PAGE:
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Spinning for trouts?

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  • #31
    Jig fishing is a good technique to add to your spin aresenal. Widely popular on the White River for low water, and this is basically how I fish streamers on spin gear.

    https://www.youtube.com/watch?v=fap4NyTjIao

    Ive never fished jerkbaits from the shore, but they work from a boat. Ive also had good luck just steady reeling them like a crankbait.

    https://www.youtube.com/watch?v=0ec7C_rDGns

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    • #32
      spinning for trout

      I target large fish. My waterways are typically bigger with lots of debris in the water. This type of fishing you need a stout line/rod/reel. I use 8 pound power pro on a medium action 6'6" fenwick with a 2500 shimano stradic reel.

      I am a Panther Martin guy. Size 9s.

      I need the stout line and rod to get the fish's head up right away. My rig is so sensitive I can feel the blade quit spinning.

      I fish the large streams in Wisconsin's driftless area and have for 55 years.
      Attached Files
      http://lenharris.blogspot.com/

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      • #33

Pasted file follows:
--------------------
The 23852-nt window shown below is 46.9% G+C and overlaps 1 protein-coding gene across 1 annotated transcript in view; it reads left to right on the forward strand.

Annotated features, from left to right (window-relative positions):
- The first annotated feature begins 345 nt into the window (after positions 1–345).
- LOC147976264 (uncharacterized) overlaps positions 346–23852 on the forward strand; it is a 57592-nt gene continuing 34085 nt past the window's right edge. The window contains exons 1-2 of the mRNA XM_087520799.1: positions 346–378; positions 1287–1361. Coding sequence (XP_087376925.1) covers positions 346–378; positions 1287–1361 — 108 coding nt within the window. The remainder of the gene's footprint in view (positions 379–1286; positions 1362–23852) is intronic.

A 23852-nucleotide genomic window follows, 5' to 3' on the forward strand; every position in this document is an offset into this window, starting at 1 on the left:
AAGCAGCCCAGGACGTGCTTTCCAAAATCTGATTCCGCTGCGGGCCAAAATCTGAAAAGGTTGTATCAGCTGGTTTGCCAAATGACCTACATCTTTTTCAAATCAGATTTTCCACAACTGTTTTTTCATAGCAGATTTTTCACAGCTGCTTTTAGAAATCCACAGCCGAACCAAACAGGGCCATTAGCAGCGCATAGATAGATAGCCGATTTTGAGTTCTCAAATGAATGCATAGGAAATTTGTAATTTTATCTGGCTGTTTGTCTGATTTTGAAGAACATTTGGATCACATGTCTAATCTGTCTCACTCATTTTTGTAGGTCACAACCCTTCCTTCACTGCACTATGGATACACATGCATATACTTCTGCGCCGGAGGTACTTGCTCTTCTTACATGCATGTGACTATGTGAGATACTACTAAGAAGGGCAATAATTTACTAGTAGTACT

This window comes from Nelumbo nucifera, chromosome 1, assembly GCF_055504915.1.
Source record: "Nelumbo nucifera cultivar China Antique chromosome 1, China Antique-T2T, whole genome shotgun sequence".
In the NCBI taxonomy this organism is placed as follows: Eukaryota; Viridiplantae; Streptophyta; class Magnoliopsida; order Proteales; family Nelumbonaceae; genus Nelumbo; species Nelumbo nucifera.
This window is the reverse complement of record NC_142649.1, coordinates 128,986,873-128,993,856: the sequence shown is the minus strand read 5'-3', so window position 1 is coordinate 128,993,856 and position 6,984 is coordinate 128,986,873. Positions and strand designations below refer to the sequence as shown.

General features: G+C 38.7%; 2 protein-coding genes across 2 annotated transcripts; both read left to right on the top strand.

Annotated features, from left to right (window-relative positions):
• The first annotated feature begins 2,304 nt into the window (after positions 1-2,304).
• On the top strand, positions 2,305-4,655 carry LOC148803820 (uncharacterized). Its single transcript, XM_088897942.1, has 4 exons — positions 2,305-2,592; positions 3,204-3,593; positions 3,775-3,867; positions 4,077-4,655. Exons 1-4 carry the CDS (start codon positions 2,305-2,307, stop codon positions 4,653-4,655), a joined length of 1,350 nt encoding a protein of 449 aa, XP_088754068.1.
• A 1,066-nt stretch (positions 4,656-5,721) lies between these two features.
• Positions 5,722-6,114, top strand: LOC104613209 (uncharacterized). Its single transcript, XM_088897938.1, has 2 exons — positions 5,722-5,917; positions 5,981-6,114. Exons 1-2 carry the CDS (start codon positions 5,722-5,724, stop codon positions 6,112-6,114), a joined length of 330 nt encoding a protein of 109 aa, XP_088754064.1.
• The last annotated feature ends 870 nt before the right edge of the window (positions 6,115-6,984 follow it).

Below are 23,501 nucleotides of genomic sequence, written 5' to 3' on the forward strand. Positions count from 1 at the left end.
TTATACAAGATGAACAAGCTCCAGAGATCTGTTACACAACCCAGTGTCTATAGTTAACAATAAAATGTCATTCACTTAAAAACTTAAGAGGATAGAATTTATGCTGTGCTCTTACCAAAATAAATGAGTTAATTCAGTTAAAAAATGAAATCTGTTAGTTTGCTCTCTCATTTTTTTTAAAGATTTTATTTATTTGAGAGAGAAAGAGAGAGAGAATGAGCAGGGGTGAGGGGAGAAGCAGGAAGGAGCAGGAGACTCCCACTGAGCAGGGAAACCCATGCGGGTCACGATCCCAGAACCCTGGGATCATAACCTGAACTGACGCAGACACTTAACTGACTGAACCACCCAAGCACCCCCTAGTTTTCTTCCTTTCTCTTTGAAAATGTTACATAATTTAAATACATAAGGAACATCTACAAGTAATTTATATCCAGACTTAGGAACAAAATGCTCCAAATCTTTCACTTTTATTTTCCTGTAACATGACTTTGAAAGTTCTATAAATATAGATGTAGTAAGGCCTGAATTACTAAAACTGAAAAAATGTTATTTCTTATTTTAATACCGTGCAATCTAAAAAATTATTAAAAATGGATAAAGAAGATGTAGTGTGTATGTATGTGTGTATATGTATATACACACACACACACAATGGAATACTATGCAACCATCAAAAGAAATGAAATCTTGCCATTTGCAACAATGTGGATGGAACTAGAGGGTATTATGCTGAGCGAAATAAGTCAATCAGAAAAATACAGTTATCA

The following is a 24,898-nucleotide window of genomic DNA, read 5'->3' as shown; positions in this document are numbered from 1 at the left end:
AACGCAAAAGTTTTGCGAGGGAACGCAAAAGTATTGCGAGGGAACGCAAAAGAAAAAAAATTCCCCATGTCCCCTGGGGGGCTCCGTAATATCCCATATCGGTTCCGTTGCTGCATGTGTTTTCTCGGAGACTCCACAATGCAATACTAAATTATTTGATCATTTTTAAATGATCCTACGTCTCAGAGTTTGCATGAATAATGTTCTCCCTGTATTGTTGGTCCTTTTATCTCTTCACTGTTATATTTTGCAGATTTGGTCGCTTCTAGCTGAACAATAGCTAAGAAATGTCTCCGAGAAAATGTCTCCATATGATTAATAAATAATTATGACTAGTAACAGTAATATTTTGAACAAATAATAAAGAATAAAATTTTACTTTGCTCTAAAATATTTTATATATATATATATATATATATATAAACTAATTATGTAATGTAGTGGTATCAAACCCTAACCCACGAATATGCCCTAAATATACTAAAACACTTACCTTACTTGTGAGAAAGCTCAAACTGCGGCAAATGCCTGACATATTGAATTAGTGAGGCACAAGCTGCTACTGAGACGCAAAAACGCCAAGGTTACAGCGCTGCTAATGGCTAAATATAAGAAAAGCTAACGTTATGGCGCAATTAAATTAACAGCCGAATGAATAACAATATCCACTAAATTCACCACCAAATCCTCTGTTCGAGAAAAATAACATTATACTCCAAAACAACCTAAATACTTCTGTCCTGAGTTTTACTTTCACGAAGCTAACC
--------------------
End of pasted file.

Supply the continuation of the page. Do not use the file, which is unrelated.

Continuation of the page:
56 years
        Attached Files
        http://lenharris.blogspot.com/

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        • #34
          deeper water no logs

          use swivel

          second smallest
          Attached Files
          http://lenharris.blogspot.com/

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          • #35
            I am typically panther man but will throw a stick bait but not often.

            single hooked spinners come through the water wrong. The treble acts as a rudder.
            Attached Files
            http://lenharris.blogspot.com/

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            • #36
              https://lenharris.blogspot.com/2018/...ite-trout.html
              http://lenharris.blogspot.com/

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              • #37
                Spinner dropping the atomic knowledge bomb! Thanks man.

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                • #38
                  As a rule of thumb, anything you'd throw at river bass will catch brown trout with fair consistency.

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                  • #39
                    rooster tails have too small of trebles for big browns and often have blades quit spinning.

                    panther martin has a problem with blade flop overs and mono can get marred and launch lures.

                    I use mepps on big lake browns with good success.

                    power pro eliminates line twist.
                    http://lenharris.blogspot.com/

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                    • #40
                      Originally posted by spinner View Post
                      rooster tails have too small of trebles for big browns and often have blades quit spinning.

                      panther martin has a problem with blade flop overs and mono can get marred and launch lures.

                      I use mepps on big lake browns with good success.

                      power pro eliminates line twist.
                      Woo woooo one more for the mepps train

                      Sent from my SM-G950U using Tapatalk